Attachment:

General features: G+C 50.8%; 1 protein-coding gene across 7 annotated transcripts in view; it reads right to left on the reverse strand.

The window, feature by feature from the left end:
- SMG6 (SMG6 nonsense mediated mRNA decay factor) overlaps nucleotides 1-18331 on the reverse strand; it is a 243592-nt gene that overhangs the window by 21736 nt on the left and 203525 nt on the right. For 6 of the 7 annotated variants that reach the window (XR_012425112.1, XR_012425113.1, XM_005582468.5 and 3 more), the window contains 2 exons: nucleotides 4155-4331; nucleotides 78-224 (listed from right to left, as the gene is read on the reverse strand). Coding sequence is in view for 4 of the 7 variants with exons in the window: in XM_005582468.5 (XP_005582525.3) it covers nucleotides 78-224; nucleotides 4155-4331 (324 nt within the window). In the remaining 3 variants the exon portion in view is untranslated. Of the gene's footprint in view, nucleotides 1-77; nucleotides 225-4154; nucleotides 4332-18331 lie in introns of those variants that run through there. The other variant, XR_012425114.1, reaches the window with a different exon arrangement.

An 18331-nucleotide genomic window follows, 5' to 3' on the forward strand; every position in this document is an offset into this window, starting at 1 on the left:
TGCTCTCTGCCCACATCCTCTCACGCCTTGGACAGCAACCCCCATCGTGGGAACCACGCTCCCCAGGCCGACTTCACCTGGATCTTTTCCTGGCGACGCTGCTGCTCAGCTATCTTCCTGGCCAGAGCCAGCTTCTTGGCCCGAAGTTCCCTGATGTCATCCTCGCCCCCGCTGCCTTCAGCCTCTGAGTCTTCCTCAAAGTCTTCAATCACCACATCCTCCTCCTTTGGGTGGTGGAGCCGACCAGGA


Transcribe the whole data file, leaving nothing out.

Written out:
General features: G+C 50.8%; 1 protein-coding gene across 7 annotated transcripts in view; it reads right to left on the reverse strand.

The window, feature by feature from the left end:
- SMG6 (SMG6 nonsense mediated mRNA decay factor) overlaps nucleotides 1-18331 on the reverse strand; it is a 243592-nt gene that overhangs the window by 21736 nt on the left and 203525 nt on the right. For 6 of the 7 annotated variants that reach the window (XR_012425112.1, XR_012425113.1, XM_005582468.5 and 3 more), the window contains 2 exons: nucleotides 4155-4331; nucleotides 78-224 (listed from right to left, as the gene is read on the reverse strand). Coding sequence is in view for 4 of the 7 variants with exons in the window: in XM_005582468.5 (XP_005582525.3) it covers nucleotides 78-224; nucleotides 4155-4331 (324 nt within the window). In the remaining 3 variants the exon portion in view is untranslated. Of the gene's footprint in view, nucleotides 1-77; nucleotides 225-4154; nucleotides 4332-18331 lie in introns of those variants that run through there. The other variant, XR_012425114.1, reaches the window with a different exon arrangement.

An 18331-nucleotide genomic window follows, 5' to 3' on the forward strand; every position in this document is an offset into this window, starting at 1 on the left:
TGCTCTCTGCCCACATCCTCTCACGCCTTGGACAGCAACCCCCATCGTGGGAACCACGCTCCCCAGGCCGACTTCACCTGGATCTTTTCCTGGCGACGCTGCTGCTCAGCTATCTTCCTGGCCAGAGCCAGCTTCTTGGCCCGAAGTTCCCTGATGTCATCCTCGCCCCCGCTGCCTTCAGCCTCTGAGTCTTCCTCAAAGTCTTCAATCACCACATCCTCCTCCTTTGGGTGGTGGAGCCGACCAGGA